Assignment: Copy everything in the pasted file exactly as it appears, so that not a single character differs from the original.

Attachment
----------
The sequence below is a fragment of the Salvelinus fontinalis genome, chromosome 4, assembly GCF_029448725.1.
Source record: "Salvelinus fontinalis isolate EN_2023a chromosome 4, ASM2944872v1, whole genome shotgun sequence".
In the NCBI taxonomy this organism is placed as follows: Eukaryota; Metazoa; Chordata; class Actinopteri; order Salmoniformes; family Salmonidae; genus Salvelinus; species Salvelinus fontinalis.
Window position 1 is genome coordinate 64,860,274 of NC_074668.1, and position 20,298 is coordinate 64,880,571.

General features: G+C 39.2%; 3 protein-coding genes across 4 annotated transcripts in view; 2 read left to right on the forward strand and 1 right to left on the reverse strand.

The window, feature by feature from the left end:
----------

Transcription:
The sequence below is a fragment of the Salvelinus fontinalis genome, chromosome 4, assembly GCF_029448725.1.
Source record: "Salvelinus fontinalis isolate EN_2023a chromosome 4, ASM2944872v1, whole genome shotgun sequence".
In the NCBI taxonomy this organism is placed as follows: Eukaryota; Metazoa; Chordata; class Actinopteri; order Salmoniformes; family Salmonidae; genus Salvelinus; species Salvelinus fontinalis.
Window position 1 is genome coordinate 64,860,274 of NC_074668.1, and position 20,298 is coordinate 64,880,571.

General features: G+C 39.2%; 3 protein-coding genes across 4 annotated transcripts in view; 2 read left to right on the forward strand and 1 right to left on the reverse strand.

The window, feature by feature from the left end: